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The Word Wide Web Consortium (W3C) has a formula for the contrast ratio of any two arbitrary colors, which they use to set minimum standards for text legibility:

Step 1 of the process is relatively straight-forward - it uses a well known conversion from sRGB to XYZ and keeps the Y component for the next step. Step 2 is the same for the second color.

My question comes in step 3, where the ratio is determined as (L1 + 0.05) / (L2 + 0.05) with L1 and L2 being the luminances of the lighter and darker colors from steps 1 and 2. Where does the magic constant 0.05 come from? It's obvious that some constant offset is needed, otherwise pure black would have infinite contrast against every other color. But how is it derived?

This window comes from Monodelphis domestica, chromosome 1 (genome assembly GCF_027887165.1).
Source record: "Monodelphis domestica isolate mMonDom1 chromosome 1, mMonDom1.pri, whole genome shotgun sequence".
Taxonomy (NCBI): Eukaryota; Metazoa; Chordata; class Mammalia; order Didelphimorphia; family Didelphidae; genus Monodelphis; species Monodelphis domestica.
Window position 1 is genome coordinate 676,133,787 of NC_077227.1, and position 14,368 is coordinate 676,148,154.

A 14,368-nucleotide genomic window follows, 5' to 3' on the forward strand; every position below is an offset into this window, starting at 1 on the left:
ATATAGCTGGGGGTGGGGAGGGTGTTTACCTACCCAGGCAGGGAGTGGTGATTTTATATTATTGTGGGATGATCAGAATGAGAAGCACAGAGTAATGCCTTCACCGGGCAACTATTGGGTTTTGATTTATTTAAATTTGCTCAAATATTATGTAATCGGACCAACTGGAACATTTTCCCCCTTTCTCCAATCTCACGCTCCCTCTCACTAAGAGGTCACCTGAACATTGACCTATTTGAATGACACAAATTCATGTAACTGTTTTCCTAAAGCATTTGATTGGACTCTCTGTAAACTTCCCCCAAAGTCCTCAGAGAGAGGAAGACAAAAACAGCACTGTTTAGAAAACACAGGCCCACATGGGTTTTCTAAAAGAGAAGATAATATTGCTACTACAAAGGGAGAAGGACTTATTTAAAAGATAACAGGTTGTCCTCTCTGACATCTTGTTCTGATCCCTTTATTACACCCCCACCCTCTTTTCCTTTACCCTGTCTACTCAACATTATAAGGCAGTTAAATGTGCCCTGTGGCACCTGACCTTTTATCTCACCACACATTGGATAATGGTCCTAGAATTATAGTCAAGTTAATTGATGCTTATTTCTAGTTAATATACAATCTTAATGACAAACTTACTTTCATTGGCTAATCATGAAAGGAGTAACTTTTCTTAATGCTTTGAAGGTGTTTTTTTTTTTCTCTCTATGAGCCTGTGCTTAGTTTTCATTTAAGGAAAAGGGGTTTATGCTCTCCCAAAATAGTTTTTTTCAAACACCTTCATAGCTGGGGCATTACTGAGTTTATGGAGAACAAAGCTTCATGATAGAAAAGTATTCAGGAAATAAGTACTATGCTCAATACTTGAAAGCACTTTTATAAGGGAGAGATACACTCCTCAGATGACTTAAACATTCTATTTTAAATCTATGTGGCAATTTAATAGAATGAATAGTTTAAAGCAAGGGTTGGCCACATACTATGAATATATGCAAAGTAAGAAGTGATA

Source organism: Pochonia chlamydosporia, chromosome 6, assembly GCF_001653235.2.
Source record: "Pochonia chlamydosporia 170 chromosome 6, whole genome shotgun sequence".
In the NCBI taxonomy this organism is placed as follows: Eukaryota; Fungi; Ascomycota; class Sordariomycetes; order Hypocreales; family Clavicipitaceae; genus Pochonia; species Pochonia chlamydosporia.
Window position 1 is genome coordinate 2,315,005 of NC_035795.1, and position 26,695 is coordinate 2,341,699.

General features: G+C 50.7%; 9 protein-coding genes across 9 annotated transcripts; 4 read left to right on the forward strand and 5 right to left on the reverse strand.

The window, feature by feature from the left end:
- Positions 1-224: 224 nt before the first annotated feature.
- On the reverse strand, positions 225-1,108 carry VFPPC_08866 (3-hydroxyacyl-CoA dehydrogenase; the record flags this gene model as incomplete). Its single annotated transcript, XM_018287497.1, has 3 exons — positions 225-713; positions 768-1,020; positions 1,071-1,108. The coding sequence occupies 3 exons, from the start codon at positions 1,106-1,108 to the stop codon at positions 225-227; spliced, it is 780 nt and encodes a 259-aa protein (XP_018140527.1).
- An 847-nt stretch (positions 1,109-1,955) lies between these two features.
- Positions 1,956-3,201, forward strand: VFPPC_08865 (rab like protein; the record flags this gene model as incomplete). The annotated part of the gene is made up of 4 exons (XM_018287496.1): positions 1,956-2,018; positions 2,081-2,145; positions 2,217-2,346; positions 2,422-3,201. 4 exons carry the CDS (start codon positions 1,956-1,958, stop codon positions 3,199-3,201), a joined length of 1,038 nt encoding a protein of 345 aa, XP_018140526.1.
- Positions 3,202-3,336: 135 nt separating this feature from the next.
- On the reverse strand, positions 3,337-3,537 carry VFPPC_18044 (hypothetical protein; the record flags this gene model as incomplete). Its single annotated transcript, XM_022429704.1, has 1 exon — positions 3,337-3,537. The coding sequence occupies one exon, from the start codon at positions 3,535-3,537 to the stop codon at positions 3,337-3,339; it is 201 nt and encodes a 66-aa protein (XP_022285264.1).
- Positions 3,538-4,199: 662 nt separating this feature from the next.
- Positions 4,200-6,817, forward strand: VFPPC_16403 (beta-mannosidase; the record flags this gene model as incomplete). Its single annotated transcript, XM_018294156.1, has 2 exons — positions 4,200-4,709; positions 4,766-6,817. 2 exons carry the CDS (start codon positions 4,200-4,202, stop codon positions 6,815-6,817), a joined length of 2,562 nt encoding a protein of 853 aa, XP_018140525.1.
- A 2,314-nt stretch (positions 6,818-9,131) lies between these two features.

Also, does this contrast ratio reasonably describe how easy it is to discern text against a background? Or is there a different formula that would be better?

I ask because it seems to favor black over white - where I see better results with white text, the formula suggests black is better. I'd like a clearer understanding.

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I came across this today which at least gives sources for the formulas:…. I haven't yet poked through the links to study the rationale. – Mark Ransom Apr 21 at 20:24

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